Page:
Falconer finds company with the many writers troubled by what this ‘geological agency’ means for representing and imagining reality. But for her, the Anthropocene is not simply unthinkable within current frames of reference, it is also ‘ungrievable’ (to purloin Judith Butler’s term). ‘Talk to anyone about global warming for just a couple of minutes’, as Maggie Nelson has it in On Freedom (2021):

and you’re likely to get some variation on “I just can’t deal”. It’s too depressing, too overwhelming, too paralyzing, too sad, too frightening, too unimaginable. […] And who really cares how we feel anyway, when the real business in front of us should undoubtedly be action? Why on earth would I continue, at this moment in time, to perseverate on feelings, rather than lobby for the Green New Deal?

Falconer is similarly concerned with the utility of feelings. Playing on the ‘Great Acceleration’, she declares that we are living through a ‘“Great Acceleration” of feeling’. Her meaning is, I think, this: despite the intense and complex feelings provoked by the Anthropocene, we may still lack the ‘emotional repertoire to take in such enormity’ and ‘to hold these dimensions in our mind at once’. In other words, many people experience the climate crisis without the terms, rituals, and affective registers to express, fathom, and possibly to even be moved by it at all.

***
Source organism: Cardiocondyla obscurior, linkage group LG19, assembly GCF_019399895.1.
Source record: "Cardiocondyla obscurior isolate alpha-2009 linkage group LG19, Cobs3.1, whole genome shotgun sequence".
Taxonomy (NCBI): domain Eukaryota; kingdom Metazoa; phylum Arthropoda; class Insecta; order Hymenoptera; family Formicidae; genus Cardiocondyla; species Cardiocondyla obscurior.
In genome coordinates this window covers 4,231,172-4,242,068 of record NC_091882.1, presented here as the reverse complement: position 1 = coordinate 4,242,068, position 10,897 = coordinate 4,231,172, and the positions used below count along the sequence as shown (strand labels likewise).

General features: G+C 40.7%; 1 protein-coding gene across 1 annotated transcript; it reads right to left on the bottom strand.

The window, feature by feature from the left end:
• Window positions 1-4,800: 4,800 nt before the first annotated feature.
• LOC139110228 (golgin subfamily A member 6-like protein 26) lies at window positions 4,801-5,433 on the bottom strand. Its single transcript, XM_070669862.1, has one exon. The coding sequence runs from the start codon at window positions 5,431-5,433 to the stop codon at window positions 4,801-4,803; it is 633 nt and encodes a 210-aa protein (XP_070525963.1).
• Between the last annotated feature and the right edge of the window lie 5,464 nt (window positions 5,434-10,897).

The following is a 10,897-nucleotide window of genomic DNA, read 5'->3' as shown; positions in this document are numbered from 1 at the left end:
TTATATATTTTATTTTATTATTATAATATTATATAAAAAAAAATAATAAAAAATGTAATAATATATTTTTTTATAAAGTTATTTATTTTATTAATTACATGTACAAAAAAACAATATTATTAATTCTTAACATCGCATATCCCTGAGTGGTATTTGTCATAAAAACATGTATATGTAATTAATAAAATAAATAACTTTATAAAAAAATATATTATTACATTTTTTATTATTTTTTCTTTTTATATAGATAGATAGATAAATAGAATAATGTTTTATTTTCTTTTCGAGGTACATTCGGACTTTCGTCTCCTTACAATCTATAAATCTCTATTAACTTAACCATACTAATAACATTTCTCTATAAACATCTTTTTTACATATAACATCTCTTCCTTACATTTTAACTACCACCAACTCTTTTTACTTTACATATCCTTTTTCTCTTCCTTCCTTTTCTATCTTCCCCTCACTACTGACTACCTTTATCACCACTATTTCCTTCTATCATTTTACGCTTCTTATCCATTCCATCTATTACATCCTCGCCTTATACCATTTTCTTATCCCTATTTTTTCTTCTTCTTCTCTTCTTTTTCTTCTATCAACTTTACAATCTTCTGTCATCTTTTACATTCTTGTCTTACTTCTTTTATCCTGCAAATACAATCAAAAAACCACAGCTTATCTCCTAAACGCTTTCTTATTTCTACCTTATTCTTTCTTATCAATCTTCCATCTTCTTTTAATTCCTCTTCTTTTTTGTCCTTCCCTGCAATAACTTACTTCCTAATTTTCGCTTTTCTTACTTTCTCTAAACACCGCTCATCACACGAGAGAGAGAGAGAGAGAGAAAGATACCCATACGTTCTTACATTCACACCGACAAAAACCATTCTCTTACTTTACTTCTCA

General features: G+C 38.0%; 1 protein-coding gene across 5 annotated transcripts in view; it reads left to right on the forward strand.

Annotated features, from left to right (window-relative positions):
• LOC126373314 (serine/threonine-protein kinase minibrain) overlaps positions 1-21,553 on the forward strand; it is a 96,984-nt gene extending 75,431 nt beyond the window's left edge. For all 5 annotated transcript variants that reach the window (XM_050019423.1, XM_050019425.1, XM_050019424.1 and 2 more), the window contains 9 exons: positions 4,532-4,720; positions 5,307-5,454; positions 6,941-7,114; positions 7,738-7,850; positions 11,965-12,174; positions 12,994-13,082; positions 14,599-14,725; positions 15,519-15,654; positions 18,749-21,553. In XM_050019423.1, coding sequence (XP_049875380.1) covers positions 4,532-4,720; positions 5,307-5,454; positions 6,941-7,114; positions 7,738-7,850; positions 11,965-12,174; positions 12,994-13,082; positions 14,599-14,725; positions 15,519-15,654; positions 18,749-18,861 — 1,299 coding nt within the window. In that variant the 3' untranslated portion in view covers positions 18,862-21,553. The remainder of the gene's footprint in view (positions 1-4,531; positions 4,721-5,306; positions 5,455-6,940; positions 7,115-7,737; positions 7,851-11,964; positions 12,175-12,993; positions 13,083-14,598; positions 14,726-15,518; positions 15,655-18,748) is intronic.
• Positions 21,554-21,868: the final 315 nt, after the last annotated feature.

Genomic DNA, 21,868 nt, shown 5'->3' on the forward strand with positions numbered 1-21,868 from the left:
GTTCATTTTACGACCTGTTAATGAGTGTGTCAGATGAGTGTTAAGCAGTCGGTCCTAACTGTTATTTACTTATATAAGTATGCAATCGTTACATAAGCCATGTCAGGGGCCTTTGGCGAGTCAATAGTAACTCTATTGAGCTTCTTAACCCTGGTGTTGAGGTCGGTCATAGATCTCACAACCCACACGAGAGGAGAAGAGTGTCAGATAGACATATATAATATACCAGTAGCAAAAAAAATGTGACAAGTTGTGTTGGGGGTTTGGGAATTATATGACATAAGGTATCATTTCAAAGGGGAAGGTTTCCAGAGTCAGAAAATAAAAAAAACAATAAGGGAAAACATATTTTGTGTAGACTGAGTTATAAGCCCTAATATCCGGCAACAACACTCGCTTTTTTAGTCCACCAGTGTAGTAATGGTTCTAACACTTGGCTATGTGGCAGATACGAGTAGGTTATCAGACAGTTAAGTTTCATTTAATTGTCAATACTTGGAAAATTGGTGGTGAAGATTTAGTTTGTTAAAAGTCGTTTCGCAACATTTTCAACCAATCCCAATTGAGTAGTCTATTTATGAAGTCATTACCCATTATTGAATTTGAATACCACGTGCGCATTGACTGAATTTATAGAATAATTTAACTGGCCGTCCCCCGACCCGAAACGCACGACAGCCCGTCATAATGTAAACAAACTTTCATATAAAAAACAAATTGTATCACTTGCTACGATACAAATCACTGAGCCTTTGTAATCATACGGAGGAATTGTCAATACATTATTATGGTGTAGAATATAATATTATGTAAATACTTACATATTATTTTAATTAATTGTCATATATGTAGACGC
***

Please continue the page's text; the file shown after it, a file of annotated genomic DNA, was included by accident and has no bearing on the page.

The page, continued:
The difficulty of putting the affective dimension of the Anthropocene into words is already the subject of a vast body of writing, with numerous coinages vying to articulate what often remains an unintelligible sense of loss. Glenn Albrecht’s ‘solastalgia’, Nick Land’s ‘geotraumatics’, Emily Apter’s ‘planetary dysphoria’, the widely-discussed notion of ‘ecological grief’, and many others terms attempt to make sense of the feelings provoked by a changing climate. It would be easy to see such terms, like Falconer’s ‘sad wonder’, as expressions of resignation and misanthropy, but they may also hold potential for resistance, outrage, and protest. In brief, and in keeping with the unflagging wordplay, the Anthropocene may be what Joshua Clover and Juliana Spahr’s riotous and underrated poem of ‘new Sapphic rage’ calls the ‘#Misanthropocene’.

The ‘Misanthropocene’—to run with this for a moment—is not necessarily a matter of odium for human beings, but for the economic and political roots of the crisis. In this spirit, there may be grounds for a melancholy environmentalism, one that would seek to translate environmental grief into grievance (as Anne Anlin Cheng puts it in another context). Melancholy, to return to Freud’s well-known discussion, is a kind of mourning that remains stuck. (Freud in fact extrapolated this to the environment, even speculating on ‘a geological era in which everything that lives upon the earth has passed away’). But for writers like Falconer, it is necessary to read Freud against his conclusions: the aim is not to ‘get over’ the crisis and return to a false sense of normality, but to derive a political ecology from the unsettling dynamic of inconsolability. To experience environmental melancholy, to dwell indefinitely on loss, to even make this loss a part who one is, may give rise to unexpected insights. Yet, even if we don’t go this far, it may be worthwhile to tarry with difficult feelings. To go back to Nelson, these feelings ‘shape our experience of our lives, determine how we treat others, and decide the ways we are able to “stay with the trouble” [Donna Haraway’s term], sometimes even determining whether are able to do so at all’.